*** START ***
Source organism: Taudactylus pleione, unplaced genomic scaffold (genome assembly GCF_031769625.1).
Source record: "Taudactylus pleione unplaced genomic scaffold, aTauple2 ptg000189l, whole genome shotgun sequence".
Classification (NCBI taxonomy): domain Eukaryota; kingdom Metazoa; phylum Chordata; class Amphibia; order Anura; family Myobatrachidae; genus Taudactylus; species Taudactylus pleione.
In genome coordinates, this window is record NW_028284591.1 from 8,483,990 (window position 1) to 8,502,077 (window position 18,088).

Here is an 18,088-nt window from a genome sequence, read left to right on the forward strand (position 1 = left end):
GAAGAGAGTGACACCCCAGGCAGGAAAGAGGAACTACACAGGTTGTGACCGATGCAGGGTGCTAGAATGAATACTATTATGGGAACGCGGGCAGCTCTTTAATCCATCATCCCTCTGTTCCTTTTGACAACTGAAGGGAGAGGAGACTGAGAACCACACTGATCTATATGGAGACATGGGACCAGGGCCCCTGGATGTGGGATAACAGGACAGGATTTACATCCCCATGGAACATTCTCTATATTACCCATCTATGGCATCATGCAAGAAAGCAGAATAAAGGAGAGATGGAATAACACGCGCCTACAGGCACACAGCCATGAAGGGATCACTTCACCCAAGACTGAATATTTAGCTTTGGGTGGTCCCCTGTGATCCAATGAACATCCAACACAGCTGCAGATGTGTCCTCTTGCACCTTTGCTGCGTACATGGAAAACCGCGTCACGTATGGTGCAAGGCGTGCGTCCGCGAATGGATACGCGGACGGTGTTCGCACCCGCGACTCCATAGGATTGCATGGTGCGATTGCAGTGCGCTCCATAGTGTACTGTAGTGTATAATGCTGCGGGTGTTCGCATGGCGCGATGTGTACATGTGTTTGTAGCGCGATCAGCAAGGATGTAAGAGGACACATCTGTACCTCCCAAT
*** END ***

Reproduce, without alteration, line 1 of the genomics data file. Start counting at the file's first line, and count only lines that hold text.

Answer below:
Source organism: Taudactylus pleione, unplaced genomic scaffold (genome assembly GCF_031769625.1).